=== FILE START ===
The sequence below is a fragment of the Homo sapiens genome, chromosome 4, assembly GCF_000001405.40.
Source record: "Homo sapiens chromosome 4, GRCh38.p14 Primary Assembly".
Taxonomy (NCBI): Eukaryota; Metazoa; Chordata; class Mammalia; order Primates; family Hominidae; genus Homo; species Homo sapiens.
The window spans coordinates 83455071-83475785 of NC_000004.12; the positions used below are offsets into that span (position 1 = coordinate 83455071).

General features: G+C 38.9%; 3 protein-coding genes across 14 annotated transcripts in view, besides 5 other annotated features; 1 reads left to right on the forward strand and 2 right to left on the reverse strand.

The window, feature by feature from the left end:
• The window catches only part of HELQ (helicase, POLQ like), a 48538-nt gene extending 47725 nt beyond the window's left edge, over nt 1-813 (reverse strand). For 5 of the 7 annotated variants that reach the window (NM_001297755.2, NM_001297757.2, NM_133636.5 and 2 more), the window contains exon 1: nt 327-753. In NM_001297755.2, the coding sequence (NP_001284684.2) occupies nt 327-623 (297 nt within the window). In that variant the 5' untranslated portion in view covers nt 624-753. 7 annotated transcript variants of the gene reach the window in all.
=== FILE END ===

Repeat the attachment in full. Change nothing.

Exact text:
The sequence below is a fragment of the Homo sapiens genome, chromosome 4, assembly GCF_000001405.40.
Source record: "Homo sapiens chromosome 4, GRCh38.p14 Primary Assembly".
Taxonomy (NCBI): Eukaryota; Metazoa; Chordata; class Mammalia; order Primates; family Hominidae; genus Homo; species Homo sapiens.
The window spans coordinates 83455071-83475785 of NC_000004.12; the positions used below are offsets into that span (position 1 = coordinate 83455071).

General features: G+C 38.9%; 3 protein-coding genes across 14 annotated transcripts in view, besides 5 other annotated features; 1 reads left to right on the forward strand and 2 right to left on the reverse strand.

The window, feature by feature from the left end:
• The window catches only part of HELQ (helicase, POLQ like), a 48538-nt gene extending 47725 nt beyond the window's left edge, over nt 1-813 (reverse strand). For 5 of the 7 annotated variants that reach the window (NM_001297755.2, NM_001297757.2, NM_133636.5 and 2 more), the window contains exon 1: nt 327-753. In NM_001297755.2, the coding sequence (NP_001284684.2) occupies nt 327-623 (297 nt within the window). In that variant the 5' untranslated portion in view covers nt 624-753. 7 annotated transcript variants of the gene reach the window in all.